Melissa Ingala, Ph.D., M.S.
Melissa Ingala is a biologist cross-appointed with the Smithsonian Conservation Biology Institute’s Center for Conservation Genomics and the National Museum of Natural History’s Department of Vertebrate Zoology. Her research strives to understand the contribution of gut bacteria (the microbiome) to dietary ecology and evolution in mammals. Her research integrates microbiology, ecology, and evolutionary biology to understand how animals adapt to nutritional challenges, both during the past and into the future.
Ingala’s projects include:
- Determining bacterial metabolic functions that allow bats to specialize on nutritionally incomplete food resources (e.g, blood, fruit and nectar)
- Using genetic metabarcoding techniques to more precisely infer cryptic feeding habits in wild mammals
- Testing for genomic convergence among animals with similar feeding habits
Gut microbiomes are communities of bacteria, viruses, and protists that live in and interact with their host animals. Often, these communities promote host wellbeing by provisioning hosts with metabolites that they cannot produce from food on their own. Ingala’s postdoctoral research leverages genomic and metagenomic tools to understand how key adaptations to diet are partitioned across the host genome and the gut microbiome in bats. Her research will produce strain-level characterization of bacteria, viruses, and protists associated with bats, as well as innovative models for testing for functional convergence in bat lineages that have independently shifted to similar diets.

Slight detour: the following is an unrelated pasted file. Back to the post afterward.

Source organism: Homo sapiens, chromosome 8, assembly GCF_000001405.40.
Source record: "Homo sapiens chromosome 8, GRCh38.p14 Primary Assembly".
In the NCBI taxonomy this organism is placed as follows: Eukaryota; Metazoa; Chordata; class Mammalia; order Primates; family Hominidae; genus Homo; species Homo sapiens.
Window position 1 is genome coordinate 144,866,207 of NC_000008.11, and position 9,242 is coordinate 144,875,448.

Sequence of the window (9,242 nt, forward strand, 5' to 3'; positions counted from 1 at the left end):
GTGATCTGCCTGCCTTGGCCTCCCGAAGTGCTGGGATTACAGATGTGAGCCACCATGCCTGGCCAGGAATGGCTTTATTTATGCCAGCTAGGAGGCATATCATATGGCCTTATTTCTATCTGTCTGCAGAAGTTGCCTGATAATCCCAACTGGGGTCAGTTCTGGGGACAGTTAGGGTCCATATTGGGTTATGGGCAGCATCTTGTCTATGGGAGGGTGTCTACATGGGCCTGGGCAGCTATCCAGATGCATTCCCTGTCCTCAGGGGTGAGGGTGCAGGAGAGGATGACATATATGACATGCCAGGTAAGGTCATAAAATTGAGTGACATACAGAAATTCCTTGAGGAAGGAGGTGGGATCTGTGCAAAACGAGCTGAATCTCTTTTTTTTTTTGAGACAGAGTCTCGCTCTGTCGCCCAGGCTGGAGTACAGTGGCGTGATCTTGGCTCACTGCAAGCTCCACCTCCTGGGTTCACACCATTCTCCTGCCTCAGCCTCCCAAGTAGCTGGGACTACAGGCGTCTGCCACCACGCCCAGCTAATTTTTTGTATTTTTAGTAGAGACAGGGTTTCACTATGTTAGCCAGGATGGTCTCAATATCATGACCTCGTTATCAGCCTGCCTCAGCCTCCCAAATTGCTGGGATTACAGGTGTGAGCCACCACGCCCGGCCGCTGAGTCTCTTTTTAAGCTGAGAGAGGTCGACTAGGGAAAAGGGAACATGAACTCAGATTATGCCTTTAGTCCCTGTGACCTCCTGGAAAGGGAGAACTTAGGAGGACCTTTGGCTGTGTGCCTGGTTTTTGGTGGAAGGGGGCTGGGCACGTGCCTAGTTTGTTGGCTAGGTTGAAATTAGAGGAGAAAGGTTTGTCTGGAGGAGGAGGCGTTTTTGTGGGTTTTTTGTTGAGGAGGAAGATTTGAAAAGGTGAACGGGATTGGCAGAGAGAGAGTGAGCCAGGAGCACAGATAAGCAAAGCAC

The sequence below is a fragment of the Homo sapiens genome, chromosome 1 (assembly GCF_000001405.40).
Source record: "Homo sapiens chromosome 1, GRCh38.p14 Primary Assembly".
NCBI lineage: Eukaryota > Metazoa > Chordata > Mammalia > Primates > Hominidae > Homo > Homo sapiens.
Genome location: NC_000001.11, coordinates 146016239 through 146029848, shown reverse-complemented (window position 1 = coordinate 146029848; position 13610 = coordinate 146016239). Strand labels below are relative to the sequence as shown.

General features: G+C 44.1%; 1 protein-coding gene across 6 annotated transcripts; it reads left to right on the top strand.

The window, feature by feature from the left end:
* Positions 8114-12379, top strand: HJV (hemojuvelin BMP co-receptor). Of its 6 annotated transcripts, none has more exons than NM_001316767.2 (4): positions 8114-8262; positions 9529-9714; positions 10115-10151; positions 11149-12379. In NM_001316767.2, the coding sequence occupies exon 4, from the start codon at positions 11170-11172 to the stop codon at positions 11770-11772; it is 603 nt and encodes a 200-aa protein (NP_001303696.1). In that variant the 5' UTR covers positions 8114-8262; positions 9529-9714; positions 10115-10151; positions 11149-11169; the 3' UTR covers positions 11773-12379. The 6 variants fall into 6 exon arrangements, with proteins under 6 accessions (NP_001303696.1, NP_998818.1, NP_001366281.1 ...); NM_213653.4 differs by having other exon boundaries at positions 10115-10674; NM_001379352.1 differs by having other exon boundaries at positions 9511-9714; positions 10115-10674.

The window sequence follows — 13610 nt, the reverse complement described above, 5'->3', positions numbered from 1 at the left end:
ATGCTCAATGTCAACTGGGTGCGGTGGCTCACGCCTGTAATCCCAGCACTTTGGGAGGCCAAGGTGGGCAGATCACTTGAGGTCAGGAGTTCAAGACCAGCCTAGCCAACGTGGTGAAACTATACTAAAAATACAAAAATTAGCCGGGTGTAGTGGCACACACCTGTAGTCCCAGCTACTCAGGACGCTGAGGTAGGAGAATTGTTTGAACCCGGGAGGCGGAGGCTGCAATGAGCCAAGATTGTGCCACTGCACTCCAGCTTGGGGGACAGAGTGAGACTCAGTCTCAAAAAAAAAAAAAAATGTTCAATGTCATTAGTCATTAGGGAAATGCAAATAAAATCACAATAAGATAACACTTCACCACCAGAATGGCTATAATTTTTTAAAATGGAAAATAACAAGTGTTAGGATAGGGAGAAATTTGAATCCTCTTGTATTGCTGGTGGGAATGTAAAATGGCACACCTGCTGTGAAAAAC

Ingala earned her bachelor’s and master’s degrees from Fordham University in 2015 and 2016, respectively, where she studied the effects of bat skin lipids on the growth of Pseudogymnoascus destructans, the fungus that causes white-nose syndrome in North American bats. In 2020, she completed her Ph.D. at the Richard Gilder Graduate School at the American Museum of Natural History. Her dissertation laid the foundation for bat microbiome research by describing the bacterial microbiota of more than 30 species. For her postdoctoral research, Ingala is working with SCBI research geneticist Jesús Maldonado, Ph.D., and curator Michael McGowen, Ph.D., at the Smithsonian National Museum of Natural History.
Ingala, M. R., Simmons, N. B., Wultsch, C., Krampis, K., Provost, K. L., & Perkins, S. L. 2021. Molecular diet analysis of neotropical bats based on fecal DNA metabarcoding. Ecology and Evolution.Ingala, M. R., Becker, D. J., Bak Holm, J., Kristiansen, K., & Simmons, N. B. 2019. Habitat fragmentation is associated with dietary shifts and microbiota variability in common vampire bats. Ecology and evolution, 9(11), 6508-6523.Ingala, M. R., Simmons, N. B., & Perkins, S. L. 2018. Bats are an untapped system for understanding microbiome evolution in mammals. Msphere, 3(5), e00397-18.